John Kay writes a primer on successful negotiation – read it here http://www.johnkay.com/2013/10/02/the-oft-forgotten-basics-of-negotiation – to which the Democrats and Republicans in the US might like to refer when trying to reopen the American government.
A crucial insight is that success in reaching agreement depends very much on how much the parties have to lose by failing to agree.
successful negotiation is possible if – and only if – there is a possible outcome which is better for all the parties which must consent to the solution than a disagreement.
John Kay raises this idea in the context of the bid for Scottish independence. If there is a Yes majority in the referendum next year, then negotiations must unfold between Edinburgh and London on an orderly dissolution of the union. The national debt? Royal Mail? The Trident base at Faslane? How to deal with these things is still to be decided.
After a successful independence referendum, he suggests, it will be the Scottish government that wants to get on with things, while the rest of the UK is less concerned. I suspect that the pressures would be less one-sided than this.
The period between a Scottish Yes vote and actual independence is going to be very destabilising for the whole UK, even for the parts that are not leaving, and it will be in the interests of both sides to reach agreement swiftly.
Secondly, even if there is a greater sense of urgency north of the border, the famous sense of British fair play that the late Ralph Miliband loved so much will ensure that it is not exploited. A successful negotiation will require, and get, goodwill on both sides.
The more serious threat to successful negotiation is not bad faith but neglect. This what advocates of British departure from the European Union need to bear in mind.
For Britain to leave the single market, on which much of its prosperity is based, will not lead to economic calamity overnight – 3.5 million people will not lose their jobs – but it will set in train the slow degradation of the trading relationship, reducing living standards over time.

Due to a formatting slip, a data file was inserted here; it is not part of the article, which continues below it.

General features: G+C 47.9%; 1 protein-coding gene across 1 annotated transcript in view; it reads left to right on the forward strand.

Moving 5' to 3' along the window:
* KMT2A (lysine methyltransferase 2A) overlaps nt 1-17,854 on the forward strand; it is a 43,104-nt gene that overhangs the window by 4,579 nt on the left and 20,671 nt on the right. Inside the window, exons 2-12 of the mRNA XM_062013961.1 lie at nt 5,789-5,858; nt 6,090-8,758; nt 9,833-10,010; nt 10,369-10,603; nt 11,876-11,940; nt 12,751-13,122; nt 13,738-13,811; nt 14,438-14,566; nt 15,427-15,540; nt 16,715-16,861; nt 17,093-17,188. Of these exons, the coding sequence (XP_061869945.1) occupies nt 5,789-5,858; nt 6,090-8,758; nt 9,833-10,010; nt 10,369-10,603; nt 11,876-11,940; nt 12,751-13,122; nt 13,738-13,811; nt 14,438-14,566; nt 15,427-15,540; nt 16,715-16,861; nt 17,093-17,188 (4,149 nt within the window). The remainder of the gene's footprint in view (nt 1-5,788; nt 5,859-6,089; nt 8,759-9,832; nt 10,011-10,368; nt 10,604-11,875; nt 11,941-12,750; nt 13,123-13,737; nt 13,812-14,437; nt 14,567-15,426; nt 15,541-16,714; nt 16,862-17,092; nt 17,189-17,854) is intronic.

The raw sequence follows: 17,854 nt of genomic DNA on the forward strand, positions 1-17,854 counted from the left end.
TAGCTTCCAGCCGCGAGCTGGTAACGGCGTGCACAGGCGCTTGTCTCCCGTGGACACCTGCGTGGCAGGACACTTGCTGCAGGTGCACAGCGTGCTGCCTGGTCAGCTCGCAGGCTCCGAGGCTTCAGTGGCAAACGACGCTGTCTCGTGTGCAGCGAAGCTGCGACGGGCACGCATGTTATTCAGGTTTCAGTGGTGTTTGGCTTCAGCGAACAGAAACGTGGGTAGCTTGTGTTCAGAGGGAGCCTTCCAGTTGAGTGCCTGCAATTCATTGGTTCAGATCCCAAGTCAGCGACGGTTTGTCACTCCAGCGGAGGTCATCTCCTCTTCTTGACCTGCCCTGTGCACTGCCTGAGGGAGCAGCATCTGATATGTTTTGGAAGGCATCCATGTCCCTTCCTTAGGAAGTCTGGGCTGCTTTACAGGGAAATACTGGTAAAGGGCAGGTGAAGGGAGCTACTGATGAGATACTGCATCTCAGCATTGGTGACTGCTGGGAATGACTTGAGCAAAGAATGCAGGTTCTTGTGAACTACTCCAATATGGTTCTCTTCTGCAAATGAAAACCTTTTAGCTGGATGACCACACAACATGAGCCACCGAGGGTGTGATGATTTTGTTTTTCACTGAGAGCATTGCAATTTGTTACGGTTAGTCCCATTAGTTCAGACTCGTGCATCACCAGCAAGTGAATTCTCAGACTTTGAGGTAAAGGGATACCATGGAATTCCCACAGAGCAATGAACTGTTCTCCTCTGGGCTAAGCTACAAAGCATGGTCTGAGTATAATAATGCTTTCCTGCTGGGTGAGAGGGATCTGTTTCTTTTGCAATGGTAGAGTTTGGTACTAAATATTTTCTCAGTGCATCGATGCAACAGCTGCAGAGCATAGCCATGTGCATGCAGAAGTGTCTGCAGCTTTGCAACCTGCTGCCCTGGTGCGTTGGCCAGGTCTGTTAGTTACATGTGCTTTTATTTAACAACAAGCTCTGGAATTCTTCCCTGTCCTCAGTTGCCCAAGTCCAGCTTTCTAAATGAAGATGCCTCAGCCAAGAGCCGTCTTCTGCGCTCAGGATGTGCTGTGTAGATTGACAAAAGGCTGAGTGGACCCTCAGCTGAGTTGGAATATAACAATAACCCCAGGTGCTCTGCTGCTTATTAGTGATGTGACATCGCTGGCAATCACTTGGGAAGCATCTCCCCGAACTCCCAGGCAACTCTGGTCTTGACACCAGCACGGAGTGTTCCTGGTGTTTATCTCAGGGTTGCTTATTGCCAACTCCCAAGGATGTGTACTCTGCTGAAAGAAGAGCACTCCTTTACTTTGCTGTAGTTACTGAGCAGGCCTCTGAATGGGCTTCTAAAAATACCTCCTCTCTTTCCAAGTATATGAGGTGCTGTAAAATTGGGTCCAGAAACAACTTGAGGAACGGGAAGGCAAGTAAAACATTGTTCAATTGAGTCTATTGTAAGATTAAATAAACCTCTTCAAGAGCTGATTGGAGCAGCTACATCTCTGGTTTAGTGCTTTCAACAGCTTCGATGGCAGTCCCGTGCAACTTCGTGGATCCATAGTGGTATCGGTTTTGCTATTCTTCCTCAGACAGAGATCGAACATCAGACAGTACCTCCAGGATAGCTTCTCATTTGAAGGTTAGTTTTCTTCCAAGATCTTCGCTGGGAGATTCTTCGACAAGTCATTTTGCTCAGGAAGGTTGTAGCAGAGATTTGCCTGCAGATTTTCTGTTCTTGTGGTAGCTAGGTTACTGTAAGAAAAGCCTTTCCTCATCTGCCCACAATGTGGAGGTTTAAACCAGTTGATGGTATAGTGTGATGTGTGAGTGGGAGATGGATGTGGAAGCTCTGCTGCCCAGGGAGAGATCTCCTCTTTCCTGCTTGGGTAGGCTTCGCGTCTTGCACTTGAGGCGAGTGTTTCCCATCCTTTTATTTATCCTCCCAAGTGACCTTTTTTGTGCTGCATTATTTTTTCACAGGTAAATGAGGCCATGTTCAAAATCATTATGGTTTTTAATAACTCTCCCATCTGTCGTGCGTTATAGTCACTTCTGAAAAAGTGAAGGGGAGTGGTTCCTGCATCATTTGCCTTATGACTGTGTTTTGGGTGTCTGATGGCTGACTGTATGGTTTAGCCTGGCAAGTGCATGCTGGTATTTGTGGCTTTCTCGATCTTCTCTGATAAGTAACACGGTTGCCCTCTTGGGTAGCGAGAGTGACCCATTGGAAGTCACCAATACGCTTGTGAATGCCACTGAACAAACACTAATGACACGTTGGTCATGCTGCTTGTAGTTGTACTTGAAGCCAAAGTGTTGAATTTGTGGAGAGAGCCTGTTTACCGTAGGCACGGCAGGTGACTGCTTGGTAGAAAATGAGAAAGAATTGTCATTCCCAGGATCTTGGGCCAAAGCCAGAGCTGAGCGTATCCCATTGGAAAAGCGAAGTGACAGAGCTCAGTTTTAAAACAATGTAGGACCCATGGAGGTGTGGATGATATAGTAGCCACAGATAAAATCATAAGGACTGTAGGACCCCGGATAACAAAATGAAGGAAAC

The EU institutions provide a framework in which the member states can prevent this from happening. As John Kay notes,
The more players there are, the harder it is to achieve such an outcome.
Qualified Majority Voting in the Council of Ministers, a directly-elected European Parliament, and a European Commission with a political mandate all serve to keep the show on the road. But if the UK were to opt out of all those institutions, what would be the result?
Trade between the UK and the rest of the EU is worth about €440 billion each year, but that number has very different meanings for each side. (Data from Eurostat, for 2012.) For Britain, its trade with the rest of the EU represents about half of its total trade, and trade as a whole is worth about 47 per cent of GDP. For the EU, which is a much larger economy, its trade is worth only about 31 per cent of GDP and its trade with the UK is about 13 per cent of that.
To the question of what does each side have to lose, the same trade corresponds to 23 per cent of UK GDP but only 4 per cent of EU GDP. Undermining that trading relationship by failing to agree on something will hurt both sides, but it will hurt the UK a lot more.
If Britain were to leave the EU, the two sides would gradually drift apart and the concessions needed to prevent that would have to come overwhelmingly from the British side. This is not due to malice, it is simply due to maths.